y = - 0.5*sin(2*pi*fc*t - (m*cos(2*pi*fm*t*1.32))) -0.5 + abs(cos(2*pi*fc*t*1.32 + (m*sin(2*pi*fm*t*0.618))));
subplot (3,2,3), plot(t,y);

% #4 funzione per dimensione riverbero
fc = 0.69; % Carrier Freq (Hz)
fm = 0.23; % Modulating Signal Freq (Hz)
m = 19; % Modulation Index
p = 0; %numero del plot
t = linspace(0, 10, 2^14); % Number of samples
y = - 0.6*sin(2*pi*fc*t - (m*cos(2*pi*fm*t*1.32))) + 0.4*cos(2*pi*fc*t*3 - (m*sin(2*pi*fm*t*1.32)));
subplot (3,2,4), plot(t,y);

% #5 funzione per chorus lento
fc = 0.069; % Carrier Freq (Hz)
fm = 0.023; % Modulating Signal Freq (Hz)
m = 19; % Modulation Index
t = linspace(0, 10, 2^14); % Number of samples
y = - abs(sin(2*pi*fc*t - (m*cos(2*pi*fm*t*1.32)))) + abs(cos(2*pi*fc*t*3 - (m*sin(2*pi*fm*t*1.32))));
subplot (3,2,5), plot(t,y);

% #6 funzione per chorus lento
fc = 1.29; % Carrier Freq (Hz)
fm = 0.385; % Modulating Signal Freq (Hz)
m = 18; % Modulation Index
t = linspace(0, 20, 2^14); % Number of samples
y = cos(2*pi*fc*t - (m*sin(2*pi*fm*t*0.26))) ;
subplot (3,2,6), plot(t,y);

Has anyone done something similar to his rack?
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Old 1st May 2017, 10:13 PM   #2
zintolo is offline zintolo  Italy
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The Matlab code I've developed to see the effect of each parameter in 25 different plots is the following:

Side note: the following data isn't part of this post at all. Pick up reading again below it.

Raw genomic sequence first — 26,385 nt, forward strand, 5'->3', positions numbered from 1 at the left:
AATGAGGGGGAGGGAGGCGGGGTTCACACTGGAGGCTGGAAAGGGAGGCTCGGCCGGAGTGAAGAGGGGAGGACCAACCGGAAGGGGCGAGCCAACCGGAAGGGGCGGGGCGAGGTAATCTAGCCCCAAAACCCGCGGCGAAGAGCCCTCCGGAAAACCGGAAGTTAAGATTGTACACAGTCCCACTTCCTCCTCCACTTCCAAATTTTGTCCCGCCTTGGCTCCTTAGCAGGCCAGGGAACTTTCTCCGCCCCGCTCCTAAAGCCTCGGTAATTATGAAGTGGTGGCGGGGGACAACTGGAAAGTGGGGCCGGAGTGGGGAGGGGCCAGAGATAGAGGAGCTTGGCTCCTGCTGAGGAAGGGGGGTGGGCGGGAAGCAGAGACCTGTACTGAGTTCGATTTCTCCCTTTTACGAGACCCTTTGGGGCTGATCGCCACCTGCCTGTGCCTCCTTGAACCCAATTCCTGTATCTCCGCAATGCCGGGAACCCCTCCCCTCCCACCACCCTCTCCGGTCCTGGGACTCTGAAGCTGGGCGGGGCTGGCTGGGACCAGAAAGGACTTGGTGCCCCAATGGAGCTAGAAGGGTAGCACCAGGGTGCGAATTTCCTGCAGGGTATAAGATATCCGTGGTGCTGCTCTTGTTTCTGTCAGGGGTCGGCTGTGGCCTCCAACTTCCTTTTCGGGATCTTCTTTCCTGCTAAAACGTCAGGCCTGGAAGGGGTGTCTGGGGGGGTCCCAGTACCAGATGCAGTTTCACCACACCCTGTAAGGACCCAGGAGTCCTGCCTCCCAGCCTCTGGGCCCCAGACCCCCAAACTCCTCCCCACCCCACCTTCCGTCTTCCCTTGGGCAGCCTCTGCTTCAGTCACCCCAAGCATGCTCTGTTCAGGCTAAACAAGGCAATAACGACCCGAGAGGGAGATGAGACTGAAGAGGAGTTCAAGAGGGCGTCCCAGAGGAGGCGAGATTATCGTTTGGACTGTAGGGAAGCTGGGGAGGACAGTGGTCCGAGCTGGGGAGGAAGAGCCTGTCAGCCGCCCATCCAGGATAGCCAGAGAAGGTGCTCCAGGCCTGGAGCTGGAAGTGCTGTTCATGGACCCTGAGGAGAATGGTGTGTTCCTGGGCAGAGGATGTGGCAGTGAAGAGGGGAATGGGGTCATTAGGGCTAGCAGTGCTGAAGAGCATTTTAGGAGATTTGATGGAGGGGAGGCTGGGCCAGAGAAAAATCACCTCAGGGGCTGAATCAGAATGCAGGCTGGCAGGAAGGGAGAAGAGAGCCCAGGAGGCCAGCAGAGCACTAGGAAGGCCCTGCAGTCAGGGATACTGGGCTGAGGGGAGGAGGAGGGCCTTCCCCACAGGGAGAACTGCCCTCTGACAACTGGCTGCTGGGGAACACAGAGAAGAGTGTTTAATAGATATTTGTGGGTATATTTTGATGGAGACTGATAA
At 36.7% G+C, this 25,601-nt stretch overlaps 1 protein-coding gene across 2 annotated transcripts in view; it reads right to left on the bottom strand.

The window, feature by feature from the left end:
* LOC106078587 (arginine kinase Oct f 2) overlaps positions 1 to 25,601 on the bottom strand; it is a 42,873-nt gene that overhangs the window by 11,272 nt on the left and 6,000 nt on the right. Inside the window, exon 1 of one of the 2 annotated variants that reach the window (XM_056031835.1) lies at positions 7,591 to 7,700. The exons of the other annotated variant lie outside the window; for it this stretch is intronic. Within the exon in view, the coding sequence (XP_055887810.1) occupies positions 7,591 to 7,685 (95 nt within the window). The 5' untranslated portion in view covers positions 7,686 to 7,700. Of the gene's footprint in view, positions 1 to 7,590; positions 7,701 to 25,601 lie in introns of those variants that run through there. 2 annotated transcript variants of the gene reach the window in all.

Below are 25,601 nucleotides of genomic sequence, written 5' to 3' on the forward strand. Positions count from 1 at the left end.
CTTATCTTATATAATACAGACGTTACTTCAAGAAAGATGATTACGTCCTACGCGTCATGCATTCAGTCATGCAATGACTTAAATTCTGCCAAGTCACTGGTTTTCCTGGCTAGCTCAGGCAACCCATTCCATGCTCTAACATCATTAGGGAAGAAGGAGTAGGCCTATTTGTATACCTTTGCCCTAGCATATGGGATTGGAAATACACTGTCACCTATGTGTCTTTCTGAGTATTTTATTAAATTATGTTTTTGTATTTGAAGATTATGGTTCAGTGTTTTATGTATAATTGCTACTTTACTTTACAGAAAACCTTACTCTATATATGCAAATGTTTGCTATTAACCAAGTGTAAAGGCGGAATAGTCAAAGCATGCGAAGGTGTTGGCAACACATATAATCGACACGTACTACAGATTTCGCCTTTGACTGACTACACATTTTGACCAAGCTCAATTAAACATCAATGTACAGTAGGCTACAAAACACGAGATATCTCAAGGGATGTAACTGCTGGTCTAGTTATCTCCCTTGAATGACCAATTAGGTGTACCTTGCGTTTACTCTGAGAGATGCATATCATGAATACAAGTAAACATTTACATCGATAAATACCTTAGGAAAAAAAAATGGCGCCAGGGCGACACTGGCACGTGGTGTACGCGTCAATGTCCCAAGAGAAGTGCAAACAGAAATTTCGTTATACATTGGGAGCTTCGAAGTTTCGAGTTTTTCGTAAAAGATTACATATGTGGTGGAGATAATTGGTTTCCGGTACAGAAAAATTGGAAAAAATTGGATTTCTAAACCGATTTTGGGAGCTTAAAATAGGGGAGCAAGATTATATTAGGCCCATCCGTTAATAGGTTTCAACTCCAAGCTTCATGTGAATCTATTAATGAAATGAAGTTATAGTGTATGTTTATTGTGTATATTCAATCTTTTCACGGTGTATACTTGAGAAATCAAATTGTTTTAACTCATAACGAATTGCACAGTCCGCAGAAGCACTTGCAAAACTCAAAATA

Code:
% Plot funzioni con AM ed FM
fc = 1.29; % Carrier Freq (Hz)
fm = 0.385; % Modulating Signal Freq (Hz)
m = 9; % Modulation Index
p = 0; %numero del plot
for fi = 0.1:0.04:1.06;
p = p+1;
t = linspace(0, 20, 2^14); % Number of samples
y = cos(2*pi*fc*t - (m*sin(2*pi*fm*t*fi))) + 0.1*cos(2*pi*fc*t*2.8);
subplot(5,5,p), plot(t,y);
end
To switch from the [-1,+1] range of the plots to the [0,127] midi range, you can use the map function in Arduino: https://www.arduino.cc/en/reference/map
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Old 1st May 2017, 10:14 PM   #3
zintolo is offline zintolo  Italy
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The basic code is really simple.
I modulate the frequency of a sine or cosine wave by varying the value of the radiants during the time:
Code:
y = cos(2*pi*fc*t - (m*sin(2*pi*fm*t*0.26)))
This can be splitted in:
Code:
y = cos(2*pi*fc*t)
That is nothing else than a simple cosine wave of the carrier frequency fc.

Then I modulate the radiants of the funcion, so I change the speed of the radiants, so the frequency.
Code:
 - (m*sin(2*pi*fm*t*0.26))
It's a frequency modulation of the carrier frequency fc at the modulation frequency fm.
The amount of modulation is set by the parameter m.